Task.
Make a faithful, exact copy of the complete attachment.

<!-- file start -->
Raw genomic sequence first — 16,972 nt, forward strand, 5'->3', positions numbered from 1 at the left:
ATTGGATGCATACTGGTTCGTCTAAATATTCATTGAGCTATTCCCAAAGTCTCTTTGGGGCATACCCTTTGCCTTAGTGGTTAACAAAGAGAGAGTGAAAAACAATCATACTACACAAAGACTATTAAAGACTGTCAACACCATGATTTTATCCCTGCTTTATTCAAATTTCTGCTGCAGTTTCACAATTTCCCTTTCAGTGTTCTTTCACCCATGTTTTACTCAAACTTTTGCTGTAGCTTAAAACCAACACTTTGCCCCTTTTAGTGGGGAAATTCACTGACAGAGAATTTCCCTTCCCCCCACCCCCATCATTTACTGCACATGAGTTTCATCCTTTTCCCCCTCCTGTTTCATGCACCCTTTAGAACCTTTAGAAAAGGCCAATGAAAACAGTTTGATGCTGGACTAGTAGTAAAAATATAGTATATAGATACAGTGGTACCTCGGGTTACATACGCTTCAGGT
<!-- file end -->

Raw genomic sequence first — 16,972 nt, forward strand, 5'->3', positions numbered from 1 at the left:
ATTGGATGCATACTGGTTCGTCTAAATATTCATTGAGCTATTCCCAAAGTCTCTTTGGGGCATACCCTTTGCCTTAGTGGTTAACAAAGAGAGAGTGAAAAACAATCATACTACACAAAGACTATTAAAGACTGTCAACACCATGATTTTATCCCTGCTTTATTCAAATTTCTGCTGCAGTTTCACAATTTCCCTTTCAGTGTTCTTTCACCCATGTTTTACTCAAACTTTTGCTGTAGCTTAAAACCAACACTTTGCCCCTTTTAGTGGGGAAATTCACTGACAGAGAATTTCCCTTCCCCCCACCCCCATCATTTACTGCACATGAGTTTCATCCTTTTCCCCCTCCTGTTTCATGCACCCTTTAGAACCTTTAGAAAAGGCCAATGAAAACAGTTTGATGCTGGACTAGTAGTAAAAATATAGTATATAGATACAGTGGTACCTCGGGTTACATACGCTTCAGGT